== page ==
The Global Network of Sex Work Projects (NSWP) has issued a Statement of Support for Amnesty International setting out some of the extensive evidence that backs up Amnesty International’s call for the decriminalisation of sex work and calls on human rights defenders to stand with sex workers in supporting this progressive policy.

Please sign this petition to show support for the Amnesty International resolution to support decriminalisation of sex work and ensure the human rights of sex workers are upheld.

Please sign the online petition and share it widely.

支持國際特赦組織的聲明信

Déclaration de Soutien pour Amnesty International

Declaración de Apoyo para la Amnistía Internacional

Заявление в поддержку Amnesty International

The statement of support will be availbale in Chinese soon.

Read more : NSWP Issues Statement of Support for Amnesty International and Launches Online Petition

Administration Membership

Communications and Policy Officer

Legal Consultant

All applicants must complete the application form in English, making reference to the Term of Reference, including the person specification.  The application should also identify in their experience of working with sex workers and working remotely, their plan for coordinating their work with the APNSW Secretariat and member organization.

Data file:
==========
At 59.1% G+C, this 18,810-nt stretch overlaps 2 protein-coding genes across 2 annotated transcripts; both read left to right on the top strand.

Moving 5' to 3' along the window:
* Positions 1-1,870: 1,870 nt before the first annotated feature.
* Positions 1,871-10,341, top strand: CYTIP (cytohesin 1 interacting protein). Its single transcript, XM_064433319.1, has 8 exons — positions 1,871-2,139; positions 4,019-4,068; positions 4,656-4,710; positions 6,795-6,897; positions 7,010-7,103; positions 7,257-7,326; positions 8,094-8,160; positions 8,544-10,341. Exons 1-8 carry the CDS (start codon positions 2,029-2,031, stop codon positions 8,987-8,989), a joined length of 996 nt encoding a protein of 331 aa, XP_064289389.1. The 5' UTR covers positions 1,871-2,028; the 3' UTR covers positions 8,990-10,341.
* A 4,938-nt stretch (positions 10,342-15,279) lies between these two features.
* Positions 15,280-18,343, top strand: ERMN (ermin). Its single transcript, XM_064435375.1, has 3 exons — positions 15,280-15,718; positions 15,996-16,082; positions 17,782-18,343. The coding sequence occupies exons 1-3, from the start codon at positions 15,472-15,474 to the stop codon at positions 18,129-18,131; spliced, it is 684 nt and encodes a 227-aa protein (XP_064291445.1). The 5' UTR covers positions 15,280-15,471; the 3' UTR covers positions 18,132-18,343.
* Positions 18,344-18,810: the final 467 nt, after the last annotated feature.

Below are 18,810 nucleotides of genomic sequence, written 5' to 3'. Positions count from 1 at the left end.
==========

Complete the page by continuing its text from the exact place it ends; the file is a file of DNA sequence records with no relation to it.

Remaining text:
This information will be considered and scored in the selection process. For more information to apply, attach with Terms of Reference.

DEADLINE FOR APPLICATIONS:  Thursday 17 May 2015 @ 24:00 (GMT). ALL INTERVIEWS WILL BE BY SKYPE OR TELECONFERENCE.

Contact Email: secretariat AT   apnsw.info

The Asia Pacific Intergovernmental Meeting on HIV and AIDS (IGM) kicks-off on Wednesday (28 January 2015).  On the 27th January, there will be a Community Services Organisations (CSO) forum held at UNCC with an expected attendance of approximately 120 people from the community sector who will develop a Community Statement that will address critical issues.  There will be a contingent of sex workers in attendance from Bangladesh, Myanmar, Indonesia, Malaysia and Fiji.  Unzip the Lips will co-convene a side-event, with the inclusion of an APNSW representative, that will be supported by UNDP and UNAIDS Inter-Agency Task Team on Gender and HIV/AIDS (IATT).

We will continue to advocate for a gender-sensitive HIV response for key affected women and girls, of which sex workers form a sizeable proportion.

Abstract:   Rights of women and girls living with HIV, female sex workers, women who use drugs, transgender people, mobile and migrant women, girls and young women are women’s rights and human rights!

Many countries in the region are experiencing concentrated epidemics, and the available evidence shows that despite the fact that more men than women are infected with HIV, key HIV affected women and girls continue to bear the socio-economic brunt of the disease. They often face multiple and overlapping forms of stigma and discrimination, gender-based violence and other human rights violations that compound their experience of ill-health, injustice, social marginalization and inequality. The high levels of stigma and discrimination they face, including at institutional settings, directly impact fulfillment of their sexual and reproductive health and rights and their access to HIV and sexual and reproductive health services. Unequal power relations and gender inequality also contribute to HIV transmission. The overwhelming majority of women in the region get infected with the disease from their long term intimate partners.